… if we all calculated our salaries that way. But, nobody does that. I don’t know anyone who looks at their tax return and says, “Well, yeah, it says here that I make $75K a year, bro, but you have to remember that I have a $25K benefits program so that’s six figures, baby!” Oddly, the federal government does’t take our benefits into account when calculating our tax rate. So, I’m wondering why the teacher-haters get to do it when suggesting we really make more than we do.

Know why we get such good benefits? It’s because we all have college degrees with post-graduate education to get a credential that qualifies us to teach. Further than that, we are required to continue our professional development by going to workshops and conferences to stay current on the latest teaching theories and techniques. Many of us have masters and doctorate degrees. The only other professions that require these levels of basic and continuing education are ones like lawyers, doctors, and so on. I’m not good at math but I think lawyers and doctors make more money than public school teachers.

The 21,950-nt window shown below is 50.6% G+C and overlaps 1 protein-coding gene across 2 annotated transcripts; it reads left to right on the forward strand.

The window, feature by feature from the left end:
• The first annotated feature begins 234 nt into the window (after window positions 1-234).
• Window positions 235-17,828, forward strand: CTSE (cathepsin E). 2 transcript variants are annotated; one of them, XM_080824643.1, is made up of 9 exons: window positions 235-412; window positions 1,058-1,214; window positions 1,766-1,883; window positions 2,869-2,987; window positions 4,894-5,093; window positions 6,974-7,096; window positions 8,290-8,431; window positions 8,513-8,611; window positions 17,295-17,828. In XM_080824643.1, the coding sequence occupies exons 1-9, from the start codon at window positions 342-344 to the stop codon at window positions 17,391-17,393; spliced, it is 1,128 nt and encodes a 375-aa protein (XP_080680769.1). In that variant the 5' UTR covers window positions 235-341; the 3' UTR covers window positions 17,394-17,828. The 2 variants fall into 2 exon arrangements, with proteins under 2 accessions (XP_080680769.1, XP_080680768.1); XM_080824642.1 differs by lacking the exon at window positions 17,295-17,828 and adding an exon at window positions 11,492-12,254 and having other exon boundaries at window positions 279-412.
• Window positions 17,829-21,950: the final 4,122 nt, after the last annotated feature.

So, there you go. I hope this post made up for my taking Monday off. I’m not always going to blog on the weekends. And, sometimes the posts might be short. I will make an effort to keep a regular schedule. At least one of you is reading every day and enjoying her coffee over the blog. That’s kind of a lot of pressure, suddenly. But, I am honored by the interest and want to make good on it. But, sometimes, this job gets to me and I’m tired. It’s not my fault, I’m a lazy teacher.


5 thoughts on “All Students Can Learn and All Teachers Get Bashed”

  1. I know it's a long post. Thanks for reading as much as you did. I'm thinking of doing an section for each post called TL;DR for those who don't want to read the whole thing. Anyway, glad you enjoyed what you did.